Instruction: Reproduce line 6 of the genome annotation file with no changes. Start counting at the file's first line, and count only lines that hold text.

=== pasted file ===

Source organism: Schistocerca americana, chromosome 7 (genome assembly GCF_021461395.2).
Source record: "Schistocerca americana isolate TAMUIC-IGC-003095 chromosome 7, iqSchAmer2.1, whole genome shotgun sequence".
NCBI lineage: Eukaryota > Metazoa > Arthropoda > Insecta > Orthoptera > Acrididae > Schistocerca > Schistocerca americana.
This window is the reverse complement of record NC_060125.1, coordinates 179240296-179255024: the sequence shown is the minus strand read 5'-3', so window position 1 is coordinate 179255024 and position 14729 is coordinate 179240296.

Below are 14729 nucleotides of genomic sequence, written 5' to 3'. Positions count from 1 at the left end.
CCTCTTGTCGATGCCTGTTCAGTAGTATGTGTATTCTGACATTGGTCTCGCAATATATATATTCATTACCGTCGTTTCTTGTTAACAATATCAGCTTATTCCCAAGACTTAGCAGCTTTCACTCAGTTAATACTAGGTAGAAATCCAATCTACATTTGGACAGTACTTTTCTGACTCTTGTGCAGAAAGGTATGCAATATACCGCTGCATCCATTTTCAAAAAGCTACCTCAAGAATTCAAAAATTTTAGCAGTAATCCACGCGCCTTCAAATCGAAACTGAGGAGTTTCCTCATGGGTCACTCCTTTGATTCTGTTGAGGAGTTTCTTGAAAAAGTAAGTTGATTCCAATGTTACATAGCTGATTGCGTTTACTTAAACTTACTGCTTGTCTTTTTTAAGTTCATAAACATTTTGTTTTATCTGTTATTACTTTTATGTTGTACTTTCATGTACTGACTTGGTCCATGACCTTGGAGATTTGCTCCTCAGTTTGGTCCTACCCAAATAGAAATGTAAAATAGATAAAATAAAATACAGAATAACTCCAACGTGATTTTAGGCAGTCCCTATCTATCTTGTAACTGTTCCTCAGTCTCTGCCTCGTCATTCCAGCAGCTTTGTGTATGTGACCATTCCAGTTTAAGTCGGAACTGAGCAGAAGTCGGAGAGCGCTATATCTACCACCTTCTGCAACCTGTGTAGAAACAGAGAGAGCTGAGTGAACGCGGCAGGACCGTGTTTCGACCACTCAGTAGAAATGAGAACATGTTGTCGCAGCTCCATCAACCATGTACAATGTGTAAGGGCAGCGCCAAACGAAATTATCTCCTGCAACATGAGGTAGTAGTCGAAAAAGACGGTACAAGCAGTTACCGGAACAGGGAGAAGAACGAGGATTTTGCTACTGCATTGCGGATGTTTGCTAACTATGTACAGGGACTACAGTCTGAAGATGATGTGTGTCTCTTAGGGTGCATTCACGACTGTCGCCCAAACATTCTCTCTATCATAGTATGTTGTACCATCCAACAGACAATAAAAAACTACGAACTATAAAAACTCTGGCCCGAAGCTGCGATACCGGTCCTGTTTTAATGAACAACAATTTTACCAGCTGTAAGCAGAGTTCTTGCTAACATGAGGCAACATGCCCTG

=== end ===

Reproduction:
CCTCTTGTCGATGCCTGTTCAGTAGTATGTGTATTCTGACATTGGTCTCGCAATATATATATTCATTACCGTCGTTTCTTGTTAACAATATCAGCTTATTCCCAAGACTTAGCAGCTTTCACTCAGTTAATACTAGGTAGAAATCCAATCTACATTTGGACAGTACTTTTCTGACTCTTGTGCAGAAAGGTATGCAATATACCGCTGCATCCATTTTCAAAAAGCTACCTCAAGAATTCAAAAATTTTAGCAGTAATCCACGCGCCTTCAAATCGAAACTGAGGAGTTTCCTCATGGGTCACTCCTTTGATTCTGTTGAGGAGTTTCTTGAAAAAGTAAGTTGATTCCAATGTTACATAGCTGATTGCGTTTACTTAAACTTACTGCTTGTCTTTTTTAAGTTCATAAACATTTTGTTTTATCTGTTATTACTTTTATGTTGTACTTTCATGTACTGACTTGGTCCATGACCTTGGAGATTTGCTCCTCAGTTTGGTCCTACCCAAATAGAAATGTAAAATAGATAAAATAAAATACAGAATAACTCCAACGTGATTTTAGGCAGTCCCTATCTATCTTGTAACTGTTCCTCAGTCTCTGCCTCGTCATTCCAGCAGCTTTGTGTATGTGACCATTCCAGTTTAAGTCGGAACTGAGCAGAAGTCGGAGAGCGCTATATCTACCACCTTCTGCAACCTGTGTAGAAACAGAGAGAGCTGAGTGAACGCGGCAGGACCGTGTTTCGACCACTCAGTAGAAATGAGAACATGTTGTCGCAGCTCCATCAACCATGTACAATGTGTAAGGGCAGCGCCAAACGAAATTATCTCCTGCAACATGAGGTAGTAGTCGAAAAAGACGGTACAAGCAGTTACCGGAACAGGGAGAAGAACGAGGATTTTGCTACTGCATTGCGGATGTTTGCTAACTATGTACAGGGACTACAGTCTGAAGATGATGTGTGTCTCTTAGGGTGCATTCACGACTGTCGCCCAAACATTCTCTCTATCATAGTATGTTGTACCATCCAACAGACAATAAAAAACTACGAACTATAAAAACTCTGGCCCGAAGCTGCGATACCGGTCCTGTTTTAATGAACAACAATTTTACCAGCTGTAAGCAGAGTTCTTGCTAACATGAGGCAACATGCCCTG